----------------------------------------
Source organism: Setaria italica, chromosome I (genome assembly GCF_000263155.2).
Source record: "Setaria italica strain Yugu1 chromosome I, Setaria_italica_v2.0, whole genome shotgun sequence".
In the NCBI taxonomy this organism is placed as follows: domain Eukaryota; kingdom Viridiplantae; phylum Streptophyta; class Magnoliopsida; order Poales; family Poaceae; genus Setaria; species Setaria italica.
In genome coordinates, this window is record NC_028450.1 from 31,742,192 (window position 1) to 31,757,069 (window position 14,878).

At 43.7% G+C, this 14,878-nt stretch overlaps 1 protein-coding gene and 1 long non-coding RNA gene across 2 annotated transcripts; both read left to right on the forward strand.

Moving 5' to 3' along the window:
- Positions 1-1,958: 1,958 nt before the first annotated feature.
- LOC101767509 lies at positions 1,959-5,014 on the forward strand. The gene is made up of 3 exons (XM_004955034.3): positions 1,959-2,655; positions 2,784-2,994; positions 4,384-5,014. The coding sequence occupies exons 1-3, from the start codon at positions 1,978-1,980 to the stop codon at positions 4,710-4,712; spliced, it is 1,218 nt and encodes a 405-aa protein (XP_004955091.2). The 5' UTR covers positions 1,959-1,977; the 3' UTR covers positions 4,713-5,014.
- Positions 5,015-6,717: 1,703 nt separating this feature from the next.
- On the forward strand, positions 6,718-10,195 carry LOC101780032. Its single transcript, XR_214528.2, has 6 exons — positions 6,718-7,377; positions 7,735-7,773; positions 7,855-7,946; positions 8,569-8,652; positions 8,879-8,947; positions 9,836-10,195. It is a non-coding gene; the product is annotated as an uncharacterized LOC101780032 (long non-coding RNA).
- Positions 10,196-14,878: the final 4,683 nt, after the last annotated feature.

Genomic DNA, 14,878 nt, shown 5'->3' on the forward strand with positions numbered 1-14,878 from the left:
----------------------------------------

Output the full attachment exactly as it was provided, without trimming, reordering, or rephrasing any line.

Source organism: Setaria italica, chromosome I (genome assembly GCF_000263155.2).
Source record: "Setaria italica strain Yugu1 chromosome I, Setaria_italica_v2.0, whole genome shotgun sequence".
In the NCBI taxonomy this organism is placed as follows: domain Eukaryota; kingdom Viridiplantae; phylum Streptophyta; class Magnoliopsida; order Poales; family Poaceae; genus Setaria; species Setaria italica.
In genome coordinates, this window is record NC_028450.1 from 31,742,192 (window position 1) to 31,757,069 (window position 14,878).

At 43.7% G+C, this 14,878-nt stretch overlaps 1 protein-coding gene and 1 long non-coding RNA gene across 2 annotated transcripts; both read left to right on the forward strand.

Moving 5' to 3' along the window:
- Positions 1-1,958: 1,958 nt before the first annotated feature.
- LOC101767509 lies at positions 1,959-5,014 on the forward strand. The gene is made up of 3 exons (XM_004955034.3): positions 1,959-2,655; positions 2,784-2,994; positions 4,384-5,014. The coding sequence occupies exons 1-3, from the start codon at positions 1,978-1,980 to the stop codon at positions 4,710-4,712; spliced, it is 1,218 nt and encodes a 405-aa protein (XP_004955091.2). The 5' UTR covers positions 1,959-1,977; the 3' UTR covers positions 4,713-5,014.
- Positions 5,015-6,717: 1,703 nt separating this feature from the next.
- On the forward strand, positions 6,718-10,195 carry LOC101780032. Its single transcript, XR_214528.2, has 6 exons — positions 6,718-7,377; positions 7,735-7,773; positions 7,855-7,946; positions 8,569-8,652; positions 8,879-8,947; positions 9,836-10,195. It is a non-coding gene; the product is annotated as an uncharacterized LOC101780032 (long non-coding RNA).
- Positions 10,196-14,878: the final 4,683 nt, after the last annotated feature.

Genomic DNA, 14,878 nt, shown 5'->3' on the forward strand with positions numbered 1-14,878 from the left: